Listed European logistics developer and investor, CTP, has seen quite a shift in valuations in the past 18 months and has taken in the vast majority of yield widening in its valuations – 70bps over the last 12 months.
But the company now feels that the logistics sector and especially the markets it focuses on – Central & Eastern Europe - 'will not see much more material yield widening’ while strong rental growth continues.
Maarten Otte, head of investor relations, said CTP’s recent rental evidence means that in terms of valuations, the company has a ‘comfortable outlook’ for the remainder of the year and through 2024 as rents continue to grow.
Some transactions being completed in Germany are happening at high 4% and low 5% levels.
‘Our starting point in valuations is that we have already had higher yields in our markets – if you look to our gross portfolio yield it is 6.6%, and for our reversionary yield it is 7.1%. But they started from a higher basis, so despite the 70bps yield widening in the last 12 months we were able to offset that with rental growth.’
Two weeks ago, the company held a ‘capital markets’ day when it revealed it has managed to sign 7% more leases in the year to August than the previous year.
The average monthly rent per square metre is 11% higher than in 2022, highlighting the strong operation demand in its regions.
Boost from nearshoring trend
Otte said its regional CEE focus was benefiting from the nearshoring trend. It currently has around 900,000 m2 of Asia clients, typically production companies, who have moved manufacturing and supply for Europe to Europe. Earlier this year, the company revealed it was opening an Asia office.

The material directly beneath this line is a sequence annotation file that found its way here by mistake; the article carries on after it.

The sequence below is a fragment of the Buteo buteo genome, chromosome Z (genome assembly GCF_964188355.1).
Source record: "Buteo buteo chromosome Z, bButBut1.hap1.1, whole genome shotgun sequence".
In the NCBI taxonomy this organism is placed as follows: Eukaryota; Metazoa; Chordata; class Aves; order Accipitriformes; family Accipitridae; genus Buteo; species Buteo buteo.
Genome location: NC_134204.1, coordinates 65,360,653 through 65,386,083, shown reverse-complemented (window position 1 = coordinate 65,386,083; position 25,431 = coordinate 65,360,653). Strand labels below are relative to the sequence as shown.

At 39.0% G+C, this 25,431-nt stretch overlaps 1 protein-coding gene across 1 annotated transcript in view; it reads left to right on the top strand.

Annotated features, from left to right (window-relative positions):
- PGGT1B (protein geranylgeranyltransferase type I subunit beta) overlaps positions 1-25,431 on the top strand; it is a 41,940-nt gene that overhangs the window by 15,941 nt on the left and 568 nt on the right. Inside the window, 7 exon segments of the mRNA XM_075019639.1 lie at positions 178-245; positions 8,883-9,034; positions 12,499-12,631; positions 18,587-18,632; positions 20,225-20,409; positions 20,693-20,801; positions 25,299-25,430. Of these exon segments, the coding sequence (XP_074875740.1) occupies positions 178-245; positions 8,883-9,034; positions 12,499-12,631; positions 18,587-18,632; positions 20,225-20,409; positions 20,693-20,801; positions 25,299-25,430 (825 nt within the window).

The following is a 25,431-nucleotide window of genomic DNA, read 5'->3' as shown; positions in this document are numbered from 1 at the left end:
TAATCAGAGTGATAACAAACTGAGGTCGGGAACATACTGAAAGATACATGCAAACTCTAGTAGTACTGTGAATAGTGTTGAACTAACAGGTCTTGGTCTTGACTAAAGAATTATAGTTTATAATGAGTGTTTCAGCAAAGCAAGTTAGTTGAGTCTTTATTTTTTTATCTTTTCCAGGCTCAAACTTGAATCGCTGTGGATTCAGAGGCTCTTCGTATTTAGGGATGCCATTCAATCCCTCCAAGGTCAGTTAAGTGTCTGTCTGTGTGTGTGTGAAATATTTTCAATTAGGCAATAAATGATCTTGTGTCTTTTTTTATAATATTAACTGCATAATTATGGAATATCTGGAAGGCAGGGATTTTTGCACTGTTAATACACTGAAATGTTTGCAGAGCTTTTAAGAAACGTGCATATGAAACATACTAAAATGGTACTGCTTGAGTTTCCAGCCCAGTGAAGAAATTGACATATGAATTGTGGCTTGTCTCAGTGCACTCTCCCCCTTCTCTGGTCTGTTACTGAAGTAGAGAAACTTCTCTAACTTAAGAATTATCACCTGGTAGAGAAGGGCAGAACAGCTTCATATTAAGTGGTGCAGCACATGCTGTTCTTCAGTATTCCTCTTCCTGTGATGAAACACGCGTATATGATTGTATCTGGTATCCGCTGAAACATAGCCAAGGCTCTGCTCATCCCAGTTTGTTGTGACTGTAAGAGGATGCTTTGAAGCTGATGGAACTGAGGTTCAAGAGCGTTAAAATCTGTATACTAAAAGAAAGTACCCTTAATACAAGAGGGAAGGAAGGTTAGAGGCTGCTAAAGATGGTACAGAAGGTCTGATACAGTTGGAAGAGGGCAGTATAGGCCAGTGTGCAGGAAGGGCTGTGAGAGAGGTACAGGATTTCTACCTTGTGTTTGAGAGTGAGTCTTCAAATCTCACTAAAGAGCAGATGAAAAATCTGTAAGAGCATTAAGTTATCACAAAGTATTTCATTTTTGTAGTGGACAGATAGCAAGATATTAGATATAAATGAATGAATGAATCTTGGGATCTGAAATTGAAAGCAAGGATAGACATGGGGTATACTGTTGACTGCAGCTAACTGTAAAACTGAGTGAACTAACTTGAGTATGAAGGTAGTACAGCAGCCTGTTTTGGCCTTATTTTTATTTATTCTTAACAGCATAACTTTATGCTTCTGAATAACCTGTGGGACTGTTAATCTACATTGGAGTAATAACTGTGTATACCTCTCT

‘If you talk to global manufacturers, they have shifted their model by producing in Central and Eastern Europe. They chose CEE for the substantially lower labour costs (all-in costs can be one third lower than Germany) and infrastructure improvements in terms of highways in Poland for example, which is due partly to European funds.’
Examples of companies in its portfolio that are nearshoring include Nidec, an occupier in Serbia, and Yanfeng, which is in five locations and is a sub-supplier for car brands.
Said Otte: ‘If you want to be delivering to the BMWs of this world, they will say suppliers need to be in close vicinity. There are more examples in the portfolio such as Inventec, a Taiwanese company.’
On higher interest rates, he said the higher cost of development was affecting everyone, which does have an impact on the supply side.
CTP uses equity for its projects, and then arranges debt on completed projects later. It has a landbank of 20.7 million m2, of which 65% is at its existing parks. The company focuses on extending space at its existing locations, thereby creating ‘ecosystems’.
Explained Otte: ‘This allows us to foster new growth. Two-thirds of our new leasing is with existing tenants.’